France has bannned some paratroopers from wearing uniforms in public after three were shot dead in southern France, possibly related to the killed of 16 civilians by a US soldier in Afghanistan.
French paratrooper killings prompts ban on wearing uniforms in public
MARSEILLE, FRANCE // France has bannned some paratroopers from wearing uniforms in public after three were shot dead in southern France, possibly related to the killed of 16 civilians by a US soldier in Afghanistan.
Four French soldiers were also shot dead by an Afghan colleague in Afghanistan this month after US soldiers burnt Qurans. The backlash over the burnings has so far killed dozens of Afghans in protests, while six US soldiers were killed by their Afghan colleagues.
The heightened security in southwestern France follows the killings in Toulouse last Sunday and Montauban on Thursday of three north African French soldiers thought to have been carried out by the same man.
Prosecutors confirmed the same calibre of weapon, and probably the same gun - an automatic pistol - was used each time.
All three soldiers killed - one in Toulouse and two in Montauban - were French citizens of Maghrebin backgrounds. A comrade who was critically wounded in the Montauban shooting is French Caribbean.
Michael Valet, the public prosecutor for Toulouse, said one of the four had served in Afghanistan and another in Africa. The others served mostly in France. There appeared to be no link between the four.
The men's ethnic origins mean police are considering racism.
When this theory was put to Mr Valet, he replied: "They are all good citizens of France."
French military forces have been deployed in Afghanistan since 2001. The country has become accustomed to the deaths of soldiers there and public opinion, as in the UK, wants the troops home.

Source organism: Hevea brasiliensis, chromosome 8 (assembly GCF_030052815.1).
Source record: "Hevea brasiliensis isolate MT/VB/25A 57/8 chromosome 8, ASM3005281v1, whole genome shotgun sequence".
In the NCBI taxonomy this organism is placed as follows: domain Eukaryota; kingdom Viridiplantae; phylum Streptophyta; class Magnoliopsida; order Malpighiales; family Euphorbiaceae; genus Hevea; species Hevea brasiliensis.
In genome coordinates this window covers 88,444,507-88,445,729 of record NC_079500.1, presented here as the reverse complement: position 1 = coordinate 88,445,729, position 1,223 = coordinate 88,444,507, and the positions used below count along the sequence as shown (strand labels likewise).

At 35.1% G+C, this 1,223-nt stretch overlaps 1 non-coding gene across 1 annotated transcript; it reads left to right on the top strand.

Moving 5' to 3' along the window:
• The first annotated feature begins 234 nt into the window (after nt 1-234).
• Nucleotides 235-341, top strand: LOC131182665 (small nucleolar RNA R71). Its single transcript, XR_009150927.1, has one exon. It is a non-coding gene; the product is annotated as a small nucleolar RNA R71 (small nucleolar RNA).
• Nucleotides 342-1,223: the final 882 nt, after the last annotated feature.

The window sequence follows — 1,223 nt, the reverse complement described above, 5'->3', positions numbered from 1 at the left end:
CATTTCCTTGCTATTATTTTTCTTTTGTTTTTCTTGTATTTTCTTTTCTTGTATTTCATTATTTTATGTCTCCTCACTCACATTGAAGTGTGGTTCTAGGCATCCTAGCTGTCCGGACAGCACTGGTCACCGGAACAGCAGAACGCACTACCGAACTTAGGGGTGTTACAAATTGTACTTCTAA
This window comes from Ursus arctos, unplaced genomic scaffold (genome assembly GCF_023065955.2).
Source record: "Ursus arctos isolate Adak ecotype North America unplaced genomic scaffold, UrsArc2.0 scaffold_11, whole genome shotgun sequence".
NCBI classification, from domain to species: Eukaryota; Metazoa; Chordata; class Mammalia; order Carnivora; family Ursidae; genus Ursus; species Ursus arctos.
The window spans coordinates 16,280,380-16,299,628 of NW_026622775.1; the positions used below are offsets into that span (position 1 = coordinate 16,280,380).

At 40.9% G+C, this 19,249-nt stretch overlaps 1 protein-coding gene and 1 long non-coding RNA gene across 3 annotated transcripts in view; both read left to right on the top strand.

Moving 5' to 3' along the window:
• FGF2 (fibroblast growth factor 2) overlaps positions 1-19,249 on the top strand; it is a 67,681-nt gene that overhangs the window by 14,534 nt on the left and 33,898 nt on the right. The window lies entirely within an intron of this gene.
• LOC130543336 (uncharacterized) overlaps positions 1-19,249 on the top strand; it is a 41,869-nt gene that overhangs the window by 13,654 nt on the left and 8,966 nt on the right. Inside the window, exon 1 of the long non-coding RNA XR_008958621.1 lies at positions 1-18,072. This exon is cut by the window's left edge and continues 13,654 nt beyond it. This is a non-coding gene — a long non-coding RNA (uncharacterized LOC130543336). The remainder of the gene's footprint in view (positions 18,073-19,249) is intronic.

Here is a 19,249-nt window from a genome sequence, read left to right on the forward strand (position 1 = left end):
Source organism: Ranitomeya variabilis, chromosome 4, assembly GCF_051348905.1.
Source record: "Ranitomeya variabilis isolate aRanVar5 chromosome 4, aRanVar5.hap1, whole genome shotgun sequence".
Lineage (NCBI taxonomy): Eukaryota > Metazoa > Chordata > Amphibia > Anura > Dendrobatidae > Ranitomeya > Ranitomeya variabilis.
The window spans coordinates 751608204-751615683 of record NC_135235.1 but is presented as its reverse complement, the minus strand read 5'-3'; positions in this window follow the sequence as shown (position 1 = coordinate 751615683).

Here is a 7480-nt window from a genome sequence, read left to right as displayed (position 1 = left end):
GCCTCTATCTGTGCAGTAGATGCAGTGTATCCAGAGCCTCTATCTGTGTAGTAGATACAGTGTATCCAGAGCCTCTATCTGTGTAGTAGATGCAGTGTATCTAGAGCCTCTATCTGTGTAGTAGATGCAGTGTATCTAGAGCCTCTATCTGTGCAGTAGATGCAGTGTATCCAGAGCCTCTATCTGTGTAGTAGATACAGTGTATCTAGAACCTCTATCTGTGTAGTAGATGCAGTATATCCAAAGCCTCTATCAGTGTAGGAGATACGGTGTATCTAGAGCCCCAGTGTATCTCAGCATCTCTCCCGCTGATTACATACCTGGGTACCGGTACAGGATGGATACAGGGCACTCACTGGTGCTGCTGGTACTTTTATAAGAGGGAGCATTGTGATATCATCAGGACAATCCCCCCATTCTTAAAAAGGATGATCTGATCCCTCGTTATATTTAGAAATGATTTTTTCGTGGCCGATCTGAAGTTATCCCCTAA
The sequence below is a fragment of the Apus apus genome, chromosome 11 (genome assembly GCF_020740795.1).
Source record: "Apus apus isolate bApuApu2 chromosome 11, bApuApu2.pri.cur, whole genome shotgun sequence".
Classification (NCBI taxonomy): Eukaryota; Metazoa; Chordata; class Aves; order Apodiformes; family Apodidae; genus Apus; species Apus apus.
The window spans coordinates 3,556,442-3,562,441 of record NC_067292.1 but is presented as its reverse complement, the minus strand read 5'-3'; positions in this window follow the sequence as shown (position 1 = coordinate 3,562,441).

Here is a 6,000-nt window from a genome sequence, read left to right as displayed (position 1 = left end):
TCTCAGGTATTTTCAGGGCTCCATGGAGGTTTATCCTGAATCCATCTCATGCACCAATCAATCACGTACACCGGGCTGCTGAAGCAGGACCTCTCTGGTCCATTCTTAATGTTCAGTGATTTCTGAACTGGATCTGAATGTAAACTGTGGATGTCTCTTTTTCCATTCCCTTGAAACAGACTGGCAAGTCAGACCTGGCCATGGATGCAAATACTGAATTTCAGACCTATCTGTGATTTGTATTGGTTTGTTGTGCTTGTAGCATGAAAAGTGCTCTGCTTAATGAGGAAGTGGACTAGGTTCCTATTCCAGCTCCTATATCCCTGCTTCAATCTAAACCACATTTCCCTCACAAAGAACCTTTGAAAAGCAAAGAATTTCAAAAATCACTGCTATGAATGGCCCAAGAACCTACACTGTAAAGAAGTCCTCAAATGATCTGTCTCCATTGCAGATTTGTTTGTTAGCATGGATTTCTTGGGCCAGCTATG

At the end of 2009, there were 4,000 French service personnel in Afghanistan.
The president, Nicolas Sarkozy, has promised to reduce that to 1,000 by the end of this year and François Hollande, his socialist opponent in the presidential election, said he would withdraw all forces in the same timescale.
In Montauban, the killer fired as the three members of the 17th Parachute Engineering Regiment withdrew money from a cash machine.He turned one victim over and shot him again, showing no interest in the money.
In Toulouse, 46 kilometres south of Montauban, the killing bore several similarities. A 30-year-old non-commissioned officer in the 1st Parachute Logistics Regiment and named as Imad Ibn Ziaten, was shot in the head in a car park outside a gym.
Unlike the men shot four days later, he was in civilian clothes. However, he had advertised a motorbike for sale on the internet, identifying himself as a soldier.
The garrison town of Montaubanis in shock.
"It was clearly soldiers the killer was after," said a baker's shop assistant, identified by Le Figaro newspaper as Laura.
"A pensioner waiting behind them to withdraw money was pushed aside by him."
* Additional reporting by Agence France-Presse